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Thread: The process of seeking agent representation

  1. #11
    Better than getting a beta reader, post the first three pages to get a quick reader response to the opening. In general, an agent reads three pages, or less, before deciding to pass or request the full manuscript. So forget the manuscript, see if the first three pages do their job. If you have a structural or presentation problem that would generate a rejection, it will repeat throughout, so learn of—and fix—that, first.

    In general, if you post those three pages and don't get people asking to read more, you're not ready.

    For what it's worth, here's a few things that will cause a quick rejection:

    • Opening with "what has gone before"—a history lesson on the character or the situation. In other words, story with story, not history or exposition.
    • Anything that reads like a storyteller setting the scene at the campfire prior to anything happening.
    • Thinking like a film director and describing from a visual viewpoint. In other words, mentally watching the film version and describing it.
    • Presenting a report in which you tell the reader what happens, then, if necessary, explaining its importance.
    • Opening with the character waking, or with the weather.
    • Failing to address: Who am I? Where am I? What's going on, as necessary to provide a reader with context as they read.
    Failure to provide and manage the protagonist's short-term scene goal.
    • Failure to introduce tension early, and continually raise it.

    And here's the biggie, the one that's hardest to face: If your first page was to be mixed in with a group of nine first pages taken from your local bookstore, in your genre, would a professional editor, working in that genre, be able to tell your work from the others so far as being the work of a newbie? If the answer is yes, you're not ready. And even if you say, "Well, I'm as good as most published writers," you carry a liability: no one is looking for your name on the cover. Remember, that publisher has lots of writers who are "as good as," and who are in competition with you for that space on the bookshelf. And they have a fan base. So to sell a first novel you have to be "better than." That's why a first novel by a new author is so often a best seller.

    Assuming you do send more a query and the opening pages, here's how the read generally goes:

    1. Open the envelope and fish out the query to see if the length and genre fit the house. The rest of the query is bright and chipper, and has probably been modeled on one the reader saw in a book/article on submissions, so it's ignored for now, because if the one submitting can't write who cares what the blurb says?
    2. Turn to the partial and start reading, while muttering, "yeah, yeah, yeah, blah, blah, blah... Remember, yours is probably the tenth they've looked at that day, and they reject 99%, so they're not reading with excitement. They expect you to fail.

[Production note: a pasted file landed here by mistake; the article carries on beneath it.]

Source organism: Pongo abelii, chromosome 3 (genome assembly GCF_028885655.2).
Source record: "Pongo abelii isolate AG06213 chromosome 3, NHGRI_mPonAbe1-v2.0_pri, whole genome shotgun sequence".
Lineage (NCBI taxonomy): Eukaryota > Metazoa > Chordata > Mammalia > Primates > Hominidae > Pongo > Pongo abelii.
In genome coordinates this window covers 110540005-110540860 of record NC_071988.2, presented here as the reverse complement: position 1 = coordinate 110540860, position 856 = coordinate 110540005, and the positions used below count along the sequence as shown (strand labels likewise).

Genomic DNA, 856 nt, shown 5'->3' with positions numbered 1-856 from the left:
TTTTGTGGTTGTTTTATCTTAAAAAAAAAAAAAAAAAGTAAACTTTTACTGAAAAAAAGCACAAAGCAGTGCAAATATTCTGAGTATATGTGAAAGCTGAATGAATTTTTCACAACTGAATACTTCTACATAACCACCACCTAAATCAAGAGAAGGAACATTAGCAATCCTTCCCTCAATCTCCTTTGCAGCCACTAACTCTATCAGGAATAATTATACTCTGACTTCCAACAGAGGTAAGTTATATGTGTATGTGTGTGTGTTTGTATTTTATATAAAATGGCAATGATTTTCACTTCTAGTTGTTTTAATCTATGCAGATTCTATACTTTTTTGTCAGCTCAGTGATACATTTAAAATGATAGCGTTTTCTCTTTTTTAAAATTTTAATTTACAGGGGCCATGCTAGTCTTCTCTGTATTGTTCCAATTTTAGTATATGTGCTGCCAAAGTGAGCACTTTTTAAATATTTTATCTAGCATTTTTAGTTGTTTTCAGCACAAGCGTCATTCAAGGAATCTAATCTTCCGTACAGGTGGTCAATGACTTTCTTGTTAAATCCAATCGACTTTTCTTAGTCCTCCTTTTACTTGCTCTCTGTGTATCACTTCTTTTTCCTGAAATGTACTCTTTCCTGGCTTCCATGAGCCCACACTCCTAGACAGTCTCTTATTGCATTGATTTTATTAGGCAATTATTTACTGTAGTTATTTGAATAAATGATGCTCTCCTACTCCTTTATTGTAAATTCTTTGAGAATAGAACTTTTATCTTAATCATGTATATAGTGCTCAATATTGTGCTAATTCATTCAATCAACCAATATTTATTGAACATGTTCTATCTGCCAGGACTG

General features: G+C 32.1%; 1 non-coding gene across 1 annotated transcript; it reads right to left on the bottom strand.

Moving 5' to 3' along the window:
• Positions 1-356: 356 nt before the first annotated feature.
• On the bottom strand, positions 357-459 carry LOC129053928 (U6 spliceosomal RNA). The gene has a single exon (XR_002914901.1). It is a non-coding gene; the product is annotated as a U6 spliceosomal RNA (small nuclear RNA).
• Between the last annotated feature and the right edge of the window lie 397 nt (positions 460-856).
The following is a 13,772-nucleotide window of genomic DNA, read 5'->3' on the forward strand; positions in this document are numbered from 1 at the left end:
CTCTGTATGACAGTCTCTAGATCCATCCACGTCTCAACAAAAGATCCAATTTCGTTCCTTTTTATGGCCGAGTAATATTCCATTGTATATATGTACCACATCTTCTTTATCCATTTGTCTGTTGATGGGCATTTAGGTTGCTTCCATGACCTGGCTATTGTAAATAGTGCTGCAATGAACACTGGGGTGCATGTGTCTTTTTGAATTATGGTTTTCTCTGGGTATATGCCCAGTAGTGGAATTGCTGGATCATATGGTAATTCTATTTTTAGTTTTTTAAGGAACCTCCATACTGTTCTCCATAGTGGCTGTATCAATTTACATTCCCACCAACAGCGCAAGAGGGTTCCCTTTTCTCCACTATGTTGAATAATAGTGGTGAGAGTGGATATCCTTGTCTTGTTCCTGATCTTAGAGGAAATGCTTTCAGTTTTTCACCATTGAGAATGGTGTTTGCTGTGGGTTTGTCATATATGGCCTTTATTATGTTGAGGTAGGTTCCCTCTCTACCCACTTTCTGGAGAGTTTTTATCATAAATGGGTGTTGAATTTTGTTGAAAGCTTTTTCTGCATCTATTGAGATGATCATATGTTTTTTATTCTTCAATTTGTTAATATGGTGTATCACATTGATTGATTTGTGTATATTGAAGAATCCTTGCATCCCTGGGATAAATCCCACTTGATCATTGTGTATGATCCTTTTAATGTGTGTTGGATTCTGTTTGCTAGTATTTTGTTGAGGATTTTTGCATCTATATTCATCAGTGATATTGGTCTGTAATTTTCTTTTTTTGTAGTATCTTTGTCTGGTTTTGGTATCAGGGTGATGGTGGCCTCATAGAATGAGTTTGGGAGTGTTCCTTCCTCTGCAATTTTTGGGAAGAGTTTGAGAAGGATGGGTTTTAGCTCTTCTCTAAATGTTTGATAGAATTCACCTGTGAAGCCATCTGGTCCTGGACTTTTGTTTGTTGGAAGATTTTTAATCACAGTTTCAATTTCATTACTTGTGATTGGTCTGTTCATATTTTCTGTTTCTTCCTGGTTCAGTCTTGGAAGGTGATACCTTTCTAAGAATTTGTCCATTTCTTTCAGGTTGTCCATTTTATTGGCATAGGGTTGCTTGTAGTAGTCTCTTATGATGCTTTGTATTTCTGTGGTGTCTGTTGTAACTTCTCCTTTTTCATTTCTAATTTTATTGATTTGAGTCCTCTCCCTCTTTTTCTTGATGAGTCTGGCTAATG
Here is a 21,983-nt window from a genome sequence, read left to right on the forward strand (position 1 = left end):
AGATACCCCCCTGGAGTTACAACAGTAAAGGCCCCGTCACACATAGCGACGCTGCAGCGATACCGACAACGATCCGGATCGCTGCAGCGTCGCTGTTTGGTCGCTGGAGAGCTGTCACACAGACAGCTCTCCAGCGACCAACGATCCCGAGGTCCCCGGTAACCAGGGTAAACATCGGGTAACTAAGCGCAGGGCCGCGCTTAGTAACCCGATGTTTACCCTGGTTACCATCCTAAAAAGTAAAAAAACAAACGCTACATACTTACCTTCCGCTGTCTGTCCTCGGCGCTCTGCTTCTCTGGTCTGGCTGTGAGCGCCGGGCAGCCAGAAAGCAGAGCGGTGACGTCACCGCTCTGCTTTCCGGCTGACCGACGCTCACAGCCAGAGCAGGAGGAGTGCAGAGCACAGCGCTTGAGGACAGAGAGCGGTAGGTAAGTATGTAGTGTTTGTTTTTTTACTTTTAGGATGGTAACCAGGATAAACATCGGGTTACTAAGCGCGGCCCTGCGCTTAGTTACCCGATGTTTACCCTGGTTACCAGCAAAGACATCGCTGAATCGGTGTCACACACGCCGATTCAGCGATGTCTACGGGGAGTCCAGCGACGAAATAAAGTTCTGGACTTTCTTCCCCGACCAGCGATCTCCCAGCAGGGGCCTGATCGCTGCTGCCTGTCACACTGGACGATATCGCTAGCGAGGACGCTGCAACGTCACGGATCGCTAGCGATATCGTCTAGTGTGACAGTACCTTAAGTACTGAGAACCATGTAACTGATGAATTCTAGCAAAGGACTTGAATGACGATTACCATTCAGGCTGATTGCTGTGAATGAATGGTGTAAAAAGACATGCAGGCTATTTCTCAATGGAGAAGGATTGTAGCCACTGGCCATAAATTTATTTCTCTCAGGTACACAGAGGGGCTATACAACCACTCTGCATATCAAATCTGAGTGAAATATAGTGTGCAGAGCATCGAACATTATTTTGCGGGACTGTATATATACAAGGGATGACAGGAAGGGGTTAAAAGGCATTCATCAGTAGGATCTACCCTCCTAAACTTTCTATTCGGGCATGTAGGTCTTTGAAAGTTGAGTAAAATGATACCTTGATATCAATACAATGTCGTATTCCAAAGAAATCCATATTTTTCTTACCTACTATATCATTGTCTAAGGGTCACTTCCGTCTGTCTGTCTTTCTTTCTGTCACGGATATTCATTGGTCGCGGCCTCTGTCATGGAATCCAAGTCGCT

3. If they reach the end of two, three, or as many as five pages and are still reading, the query goes into the " to be looked at in more detail, later, and maybe acted on," pile. And that is what you pray for. So your first paragraph has to be perfect. The first page has to be fascinating, and your fangs must be firmly gripping that editor/agent's throat before the turn to page two, or it won't happen. Is thsat fair? Hell no. We all deserve to be famous writers. But it is the world we work in.

    And who has been reading your work? Probably a very junior associate editor/agent who has the power to either send your work winging back to you, or to say, "Hey Chuck, here's something that might be worth a look," to the next most junior person up the chain-of-command.

    So with a rejection rate for agents that tops 99%, and a rejection rate of 90% of what they send to the publishers, why bother to submit? Because if your work is exceptional it has a really good chance of being snatched from the pile. Because that very junior reader becomes a more senior reader by demonstrating the ability to find things that will make money for the house—hopefully, your writing. Because if you can't sell someone who knows the market, you stand not the proverbial snowball's chance in hell of selling to the market, directly. Because it's how the game is played, and every one of the authors you so love to read started out not knowing which end of the crayon went against the wallpaper...just like you.

    So...someone has to make it. Why not you? The trick is to be ready.
    Jay Greenstein
    My articles on writing.
    The goal isn't to tell the reader that the protagonist is terrified, it's to terrorize our reader.

  2. #12
    Beta readers can do a lot to make sure you don't fail with an agent. If you have a boring spot one third of the way in, as I did, a beta reader can tell you. Then you have time to fix it before trying to get an agent!

  3. #13
    Jay's guidlines are priceless. I also support the Beta route. A competent Beta-reader may suggest a differnt structure and change the first five pages.

    I was concerned to see this guidline in Jay's post...
    Thinking like a film director and describing from a visual viewpoint. In other words, mentally watching the film version and describing it.


    My script starts with 11 pages of straight reportage, in a cinematic style, of a scene from the Spanish Civil War. After which, it switches to first person narration for the entirity. As the agent's reader will only read the first few pages am I shooting myself in the foot?

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